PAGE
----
The TIDAL Guide to the 2020 Winter Jazzfest Marathon
The Winter Jazzfest is one of the more promising stories in the jazz world over the past couple of decades. Since its founding in 2005, the festival has grown into an annual juggernaut of sound, perhaps the most comprehensive jazz showcase in the world, offering audiences the chance to hear both established artists as well as up-and-comers.
This year, the festival, which starts this week and ends on January 18, features hundreds of artists performing in select venues throughout New York. A series of stand-alone shows includes a tribute to the late trumpet mentor Marcus Belgrave and Detroit’s jazz legacy on Sunday, January 12, as well as special performances from drummer Mark Guiliana, this year’s artist-in-residence. Daytime panel sessions delve into such topics as environmental activism, wellness and jazz and gender. The main event, however, is the marathon string of shows that take place this weekend in Manhattan and next Friday, January 17, in Brooklyn.
These shows, which run late into the night, give listeners the chance to take in an ungodly amount of music in a very short period of time, from neo-soul to straight-ahead to experimental sounds. There is no other event like it in jazz. In fact, attending Winter Jazzfest is the best way to get a sense of the modern state of improvised music, both for jazz aficionados and newcomers looking for a crash course.
Here’s a sampling of the musicians you should look out for.
Robert Glasper Electric Trio
With DJ Jahi Sundance
January 11, 10:45 p.m.
Webster Hall, 125 E. 11th St.
Robert Glasper does it all. Since he released his first album, Canvas, on Blue Note in 2005, he has expanded his aesthetic reach considerably — from scintillating acoustic piano-trio music on In My Element to R&B on Black Radio to hip-hop on Fuck Yo Feelings, released last year. At Webster Hall on Saturday, Glasper will be doing something new with his Electric Trio, featuring Burniss Earl Travis II on bass, Justin Tyson on drums and DJ Jahi Sundance, the son of saxophonist Oliver Lake, on turntables.
Jaimie Branch “Fly or Die”
January 10, 12:15 a.m.
The Dance, 428 Lafayette St.
The trumpeter Jaimie Branch is one of the more impressive musicians to have emerged from the Chicago jazz scene in recent years. Branch has a clean, bright sound on her horn, but she lays it on thickly and distinctly, and her music is sly, loose and suggestive. At the Dance, she’ll be playing selections from last year’s Fly or Die II: Bird Dogs of Paradise, the follow-up to her acclaimed 2017 release Fly or Die. Joining her will be Lester St. Louis on cello, Jason Ajemian on bass and Chad Taylor on drums.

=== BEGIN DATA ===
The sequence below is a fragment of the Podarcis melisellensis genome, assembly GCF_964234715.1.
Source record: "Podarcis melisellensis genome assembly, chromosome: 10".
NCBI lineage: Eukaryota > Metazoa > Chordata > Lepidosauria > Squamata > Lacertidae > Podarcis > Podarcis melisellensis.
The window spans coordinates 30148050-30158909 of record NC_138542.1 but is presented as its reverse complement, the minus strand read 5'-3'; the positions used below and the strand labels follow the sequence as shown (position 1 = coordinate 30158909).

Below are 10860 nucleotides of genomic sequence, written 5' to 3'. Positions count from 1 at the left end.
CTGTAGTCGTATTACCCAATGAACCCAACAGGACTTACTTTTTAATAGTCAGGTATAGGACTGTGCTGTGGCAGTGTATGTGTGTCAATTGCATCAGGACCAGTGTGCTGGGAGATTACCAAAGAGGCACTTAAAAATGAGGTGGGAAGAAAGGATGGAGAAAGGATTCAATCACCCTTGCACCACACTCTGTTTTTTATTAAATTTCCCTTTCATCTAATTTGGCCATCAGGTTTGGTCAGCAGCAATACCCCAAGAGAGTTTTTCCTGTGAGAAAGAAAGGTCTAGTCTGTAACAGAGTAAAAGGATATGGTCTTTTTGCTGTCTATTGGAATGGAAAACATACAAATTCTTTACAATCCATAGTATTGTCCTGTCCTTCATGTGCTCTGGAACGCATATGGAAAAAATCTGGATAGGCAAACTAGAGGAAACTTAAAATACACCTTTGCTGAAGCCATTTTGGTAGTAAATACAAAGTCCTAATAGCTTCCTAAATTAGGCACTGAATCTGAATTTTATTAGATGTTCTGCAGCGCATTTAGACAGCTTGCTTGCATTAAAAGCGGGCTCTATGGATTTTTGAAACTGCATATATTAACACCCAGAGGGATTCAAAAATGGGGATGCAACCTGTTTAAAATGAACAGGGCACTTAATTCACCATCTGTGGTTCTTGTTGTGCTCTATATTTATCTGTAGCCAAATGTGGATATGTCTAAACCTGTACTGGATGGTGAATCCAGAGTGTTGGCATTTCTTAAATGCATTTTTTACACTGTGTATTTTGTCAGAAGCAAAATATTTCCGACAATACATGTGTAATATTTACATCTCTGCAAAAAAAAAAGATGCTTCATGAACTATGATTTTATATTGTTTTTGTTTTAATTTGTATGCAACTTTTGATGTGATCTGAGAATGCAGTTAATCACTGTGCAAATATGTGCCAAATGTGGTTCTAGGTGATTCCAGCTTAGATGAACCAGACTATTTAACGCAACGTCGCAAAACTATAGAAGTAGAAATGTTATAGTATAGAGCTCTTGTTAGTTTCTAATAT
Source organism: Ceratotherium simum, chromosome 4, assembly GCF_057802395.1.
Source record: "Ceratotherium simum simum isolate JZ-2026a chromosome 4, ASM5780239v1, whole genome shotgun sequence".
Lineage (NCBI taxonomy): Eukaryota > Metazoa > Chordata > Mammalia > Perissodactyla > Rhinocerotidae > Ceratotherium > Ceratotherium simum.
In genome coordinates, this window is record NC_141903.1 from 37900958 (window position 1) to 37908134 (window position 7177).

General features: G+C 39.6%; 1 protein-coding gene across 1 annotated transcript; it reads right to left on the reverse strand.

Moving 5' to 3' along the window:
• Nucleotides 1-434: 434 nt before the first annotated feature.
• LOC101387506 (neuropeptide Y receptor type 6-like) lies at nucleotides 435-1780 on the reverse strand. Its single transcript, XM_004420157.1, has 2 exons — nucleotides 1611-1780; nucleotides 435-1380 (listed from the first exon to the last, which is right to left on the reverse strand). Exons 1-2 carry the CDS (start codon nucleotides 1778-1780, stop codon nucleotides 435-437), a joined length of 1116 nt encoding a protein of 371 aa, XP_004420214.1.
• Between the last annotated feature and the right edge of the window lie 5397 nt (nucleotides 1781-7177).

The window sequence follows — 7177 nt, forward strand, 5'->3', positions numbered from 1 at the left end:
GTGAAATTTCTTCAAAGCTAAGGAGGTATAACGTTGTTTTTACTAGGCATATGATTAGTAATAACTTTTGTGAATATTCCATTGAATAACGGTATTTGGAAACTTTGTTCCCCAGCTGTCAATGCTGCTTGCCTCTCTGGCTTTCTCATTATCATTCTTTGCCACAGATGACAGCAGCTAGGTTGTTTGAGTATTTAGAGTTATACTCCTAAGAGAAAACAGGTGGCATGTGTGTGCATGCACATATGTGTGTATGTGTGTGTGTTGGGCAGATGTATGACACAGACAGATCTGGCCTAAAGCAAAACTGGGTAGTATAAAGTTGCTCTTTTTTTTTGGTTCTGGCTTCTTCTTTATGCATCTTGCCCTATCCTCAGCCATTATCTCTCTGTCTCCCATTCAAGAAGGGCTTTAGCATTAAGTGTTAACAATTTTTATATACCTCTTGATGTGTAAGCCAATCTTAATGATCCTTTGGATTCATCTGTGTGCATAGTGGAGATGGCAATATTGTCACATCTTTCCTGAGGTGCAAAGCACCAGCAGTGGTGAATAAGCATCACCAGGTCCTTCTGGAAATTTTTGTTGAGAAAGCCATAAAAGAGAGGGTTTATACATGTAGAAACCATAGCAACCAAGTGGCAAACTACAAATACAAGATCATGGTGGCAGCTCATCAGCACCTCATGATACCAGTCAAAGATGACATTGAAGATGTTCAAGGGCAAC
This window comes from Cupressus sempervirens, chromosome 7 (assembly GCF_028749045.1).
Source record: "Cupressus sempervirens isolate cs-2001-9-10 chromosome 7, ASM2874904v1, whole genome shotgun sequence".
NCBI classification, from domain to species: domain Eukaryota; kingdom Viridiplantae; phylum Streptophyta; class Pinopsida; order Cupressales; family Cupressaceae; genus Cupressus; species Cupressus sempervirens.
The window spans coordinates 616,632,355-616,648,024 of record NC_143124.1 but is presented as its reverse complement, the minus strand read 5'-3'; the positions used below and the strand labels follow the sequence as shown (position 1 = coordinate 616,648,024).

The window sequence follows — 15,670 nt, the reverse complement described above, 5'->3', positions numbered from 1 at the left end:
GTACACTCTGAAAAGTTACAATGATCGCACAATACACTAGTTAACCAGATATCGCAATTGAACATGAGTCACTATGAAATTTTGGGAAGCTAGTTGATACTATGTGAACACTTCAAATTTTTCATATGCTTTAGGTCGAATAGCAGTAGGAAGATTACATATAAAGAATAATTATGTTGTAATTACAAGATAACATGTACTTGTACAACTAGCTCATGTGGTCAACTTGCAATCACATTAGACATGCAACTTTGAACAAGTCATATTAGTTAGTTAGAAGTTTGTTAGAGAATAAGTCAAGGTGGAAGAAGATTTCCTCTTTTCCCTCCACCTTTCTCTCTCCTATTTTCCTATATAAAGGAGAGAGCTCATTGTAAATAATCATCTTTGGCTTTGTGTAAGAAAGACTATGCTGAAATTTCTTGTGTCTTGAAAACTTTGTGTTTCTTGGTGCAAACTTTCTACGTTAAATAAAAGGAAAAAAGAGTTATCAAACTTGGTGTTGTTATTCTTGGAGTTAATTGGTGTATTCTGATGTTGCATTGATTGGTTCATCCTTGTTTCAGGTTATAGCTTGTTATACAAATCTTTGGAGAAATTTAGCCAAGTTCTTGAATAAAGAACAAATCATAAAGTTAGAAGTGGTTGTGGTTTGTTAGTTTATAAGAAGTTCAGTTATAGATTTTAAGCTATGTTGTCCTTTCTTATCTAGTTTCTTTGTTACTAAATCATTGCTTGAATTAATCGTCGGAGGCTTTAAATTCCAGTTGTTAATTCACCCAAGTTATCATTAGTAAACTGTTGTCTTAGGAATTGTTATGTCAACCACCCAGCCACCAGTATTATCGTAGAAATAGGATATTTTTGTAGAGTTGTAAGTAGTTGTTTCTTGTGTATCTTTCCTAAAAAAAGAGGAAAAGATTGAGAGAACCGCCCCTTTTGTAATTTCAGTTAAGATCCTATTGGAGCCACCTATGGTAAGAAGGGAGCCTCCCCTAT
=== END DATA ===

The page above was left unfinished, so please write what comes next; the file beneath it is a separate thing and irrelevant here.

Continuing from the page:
January 17, 10:45 p.m.
Rough Trade, 64 N. 9th St.
José James’ most recent studio album is a soulful tribute to Bill Withers, a testament to James’ stylistic range. The 41-year-old vocalist with the deep baritone is capable of moving in and out of several different idioms, including big-band swing, small-group jazz and soul. On the 17th, he’s teasing a new album called No Beginning No End 2. If the music is anything like the first one from 2013 — simmering neo-soul mixed with jazz — you won’t be disappointed. He’ll be performing with BIGYUKI on keyboards, Marcus Machado on guitar, Aneesa Strings on bass and vocals and Justin Brown on drums. Special guests have yet to be announced.
Uri Caine’s “The Passion of Octavius Catto”
January 11, 11 p.m.
Zürcher Gallery, 33 Bleecker St.
The pianist and composer Uri Caine’s new 10-part oratorio, The Passion of Octavius Catto, is a powerful and moving tribute to the African-American civil-rights pioneer. The piece, which includes bits of jazz, gospel and classical, functions as a kind of musical biography of Catto, who lived in Philadelphia and was a passionate advocate for education and equal rights. He died in 1871, a year after he helped ratify the 15th Amendment in Pennsylvania.
January 11, 7 p.m.
Webster Hall, 125 E. 11th St.
The list of jazz harpists is extremely short, the two most well known being Dorothy Ashby and Alice Coltrane. The harpist Brandee Younger makes a compelling case that her instrument is relevant again. Her excellent album, Soul Awakening, released last year, puts her lush sound front and center. She’ll be playing music from that record at Webster Hall, alongside Chelsea Baratz on tenor saxophone, Anne Drummond on flute, Dezron Douglas on bass and Allan Mednard on drums.
January 17, 10:30 p.m.
National Sawdust, 80 N. 6th St.
The vibraphone is likewise an instrument you don’t see all that often in jazz, but lately a couple of auspicious young players have been gaining stature and attention. One is Joel Ross, who released his first album, KingMaker, on Blue Note last year. The other is Sasha Berliner, the 21-year-old vibraphonist whose shimmering and thoughtful new record, Azalea, is one of the more promising recent debut albums. On January 17, she’ll be joined by Kanoa Mendenhall on bass, Chris McCarthy on keyboard, Jongkuk Kim on drums and Morgan Guerin on saxophone and EWI, among others.
Matthew Kassel is a writer based in New York who has contributed to the New York Times, Slate and the Wall Street Journal.
Image: In a special stand-alone concert at last year’s Winter Jazzfest, alto saxophonist Gary Bartz, tenor titan Pharoah Sanders, trumpeter Charles Tolliver and others celebrate the 50th anniversary of Bartz’s LP Another Earth. Credit: Jati Lindsay.
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